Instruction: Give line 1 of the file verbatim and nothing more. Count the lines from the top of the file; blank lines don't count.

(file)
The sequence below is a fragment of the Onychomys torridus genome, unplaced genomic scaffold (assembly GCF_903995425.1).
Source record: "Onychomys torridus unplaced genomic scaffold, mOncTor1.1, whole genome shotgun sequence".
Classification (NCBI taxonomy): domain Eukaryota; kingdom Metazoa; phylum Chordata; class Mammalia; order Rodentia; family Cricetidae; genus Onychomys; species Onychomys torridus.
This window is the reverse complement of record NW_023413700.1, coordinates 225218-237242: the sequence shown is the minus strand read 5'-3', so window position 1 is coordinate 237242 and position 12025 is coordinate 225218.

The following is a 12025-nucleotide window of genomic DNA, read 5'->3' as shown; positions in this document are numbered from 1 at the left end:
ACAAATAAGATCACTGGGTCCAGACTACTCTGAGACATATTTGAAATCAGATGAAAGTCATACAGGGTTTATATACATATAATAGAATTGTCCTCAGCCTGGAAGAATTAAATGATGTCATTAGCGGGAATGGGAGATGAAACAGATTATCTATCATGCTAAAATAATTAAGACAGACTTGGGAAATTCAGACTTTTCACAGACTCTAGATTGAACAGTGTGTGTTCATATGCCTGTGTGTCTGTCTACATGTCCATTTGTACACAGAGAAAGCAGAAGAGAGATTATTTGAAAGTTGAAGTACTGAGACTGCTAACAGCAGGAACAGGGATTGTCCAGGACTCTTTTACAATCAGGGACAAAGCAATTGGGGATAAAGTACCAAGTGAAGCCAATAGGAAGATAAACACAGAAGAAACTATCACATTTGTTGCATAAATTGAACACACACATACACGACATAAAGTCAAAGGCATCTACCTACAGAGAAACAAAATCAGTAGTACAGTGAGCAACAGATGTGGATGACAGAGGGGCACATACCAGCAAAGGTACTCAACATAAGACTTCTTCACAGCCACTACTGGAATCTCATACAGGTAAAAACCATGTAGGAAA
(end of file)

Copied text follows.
The sequence below is a fragment of the Onychomys torridus genome, unplaced genomic scaffold (assembly GCF_903995425.1).